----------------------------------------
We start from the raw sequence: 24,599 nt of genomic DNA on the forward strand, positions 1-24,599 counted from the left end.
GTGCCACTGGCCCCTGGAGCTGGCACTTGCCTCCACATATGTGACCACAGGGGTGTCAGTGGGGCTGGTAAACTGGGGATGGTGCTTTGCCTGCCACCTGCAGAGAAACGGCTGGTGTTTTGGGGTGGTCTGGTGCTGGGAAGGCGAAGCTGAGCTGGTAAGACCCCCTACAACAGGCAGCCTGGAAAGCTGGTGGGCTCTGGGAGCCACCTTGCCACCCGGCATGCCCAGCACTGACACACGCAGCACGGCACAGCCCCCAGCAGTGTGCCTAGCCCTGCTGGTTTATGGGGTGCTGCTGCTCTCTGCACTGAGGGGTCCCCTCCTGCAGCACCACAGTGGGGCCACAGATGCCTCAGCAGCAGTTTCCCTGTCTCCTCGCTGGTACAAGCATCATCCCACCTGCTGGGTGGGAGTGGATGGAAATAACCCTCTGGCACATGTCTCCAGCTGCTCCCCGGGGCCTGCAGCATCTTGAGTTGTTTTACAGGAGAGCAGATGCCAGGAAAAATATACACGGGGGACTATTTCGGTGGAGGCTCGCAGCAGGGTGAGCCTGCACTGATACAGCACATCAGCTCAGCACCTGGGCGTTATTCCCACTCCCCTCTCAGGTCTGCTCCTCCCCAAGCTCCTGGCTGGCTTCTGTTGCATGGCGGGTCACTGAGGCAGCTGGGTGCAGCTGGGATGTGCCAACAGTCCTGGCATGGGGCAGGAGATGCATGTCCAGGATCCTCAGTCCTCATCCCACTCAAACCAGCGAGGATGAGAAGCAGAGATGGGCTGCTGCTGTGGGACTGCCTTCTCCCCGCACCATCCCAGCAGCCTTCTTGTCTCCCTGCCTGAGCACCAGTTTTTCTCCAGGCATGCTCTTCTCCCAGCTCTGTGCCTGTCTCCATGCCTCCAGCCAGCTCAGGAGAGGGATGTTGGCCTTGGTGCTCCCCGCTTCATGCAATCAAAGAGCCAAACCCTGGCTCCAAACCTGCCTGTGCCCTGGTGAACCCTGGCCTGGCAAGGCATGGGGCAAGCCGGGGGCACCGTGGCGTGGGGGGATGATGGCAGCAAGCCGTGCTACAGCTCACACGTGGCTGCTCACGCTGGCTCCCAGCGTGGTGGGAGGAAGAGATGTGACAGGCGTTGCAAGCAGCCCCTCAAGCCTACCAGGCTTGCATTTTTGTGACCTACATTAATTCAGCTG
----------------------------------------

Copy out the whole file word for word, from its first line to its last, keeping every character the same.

We start from the raw sequence: 24,599 nt of genomic DNA on the forward strand, positions 1-24,599 counted from the left end.
GTGCCACTGGCCCCTGGAGCTGGCACTTGCCTCCACATATGTGACCACAGGGGTGTCAGTGGGGCTGGTAAACTGGGGATGGTGCTTTGCCTGCCACCTGCAGAGAAACGGCTGGTGTTTTGGGGTGGTCTGGTGCTGGGAAGGCGAAGCTGAGCTGGTAAGACCCCCTACAACAGGCAGCCTGGAAAGCTGGTGGGCTCTGGGAGCCACCTTGCCACCCGGCATGCCCAGCACTGACACACGCAGCACGGCACAGCCCCCAGCAGTGTGCCTAGCCCTGCTGGTTTATGGGGTGCTGCTGCTCTCTGCACTGAGGGGTCCCCTCCTGCAGCACCACAGTGGGGCCACAGATGCCTCAGCAGCAGTTTCCCTGTCTCCTCGCTGGTACAAGCATCATCCCACCTGCTGGGTGGGAGTGGATGGAAATAACCCTCTGGCACATGTCTCCAGCTGCTCCCCGGGGCCTGCAGCATCTTGAGTTGTTTTACAGGAGAGCAGATGCCAGGAAAAATATACACGGGGGACTATTTCGGTGGAGGCTCGCAGCAGGGTGAGCCTGCACTGATACAGCACATCAGCTCAGCACCTGGGCGTTATTCCCACTCCCCTCTCAGGTCTGCTCCTCCCCAAGCTCCTGGCTGGCTTCTGTTGCATGGCGGGTCACTGAGGCAGCTGGGTGCAGCTGGGATGTGCCAACAGTCCTGGCATGGGGCAGGAGATGCATGTCCAGGATCCTCAGTCCTCATCCCACTCAAACCAGCGAGGATGAGAAGCAGAGATGGGCTGCTGCTGTGGGACTGCCTTCTCCCCGCACCATCCCAGCAGCCTTCTTGTCTCCCTGCCTGAGCACCAGTTTTTCTCCAGGCATGCTCTTCTCCCAGCTCTGTGCCTGTCTCCATGCCTCCAGCCAGCTCAGGAGAGGGATGTTGGCCTTGGTGCTCCCCGCTTCATGCAATCAAAGAGCCAAACCCTGGCTCCAAACCTGCCTGTGCCCTGGTGAACCCTGGCCTGGCAAGGCATGGGGCAAGCCGGGGGCACCGTGGCGTGGGGGGATGATGGCAGCAAGCCGTGCTACAGCTCACACGTGGCTGCTCACGCTGGCTCCCAGCGTGGTGGGAGGAAGAGATGTGACAGGCGTTGCAAGCAGCCCCTCAAGCCTACCAGGCTTGCATTTTTGTGACCTACATTAATTCAGCTG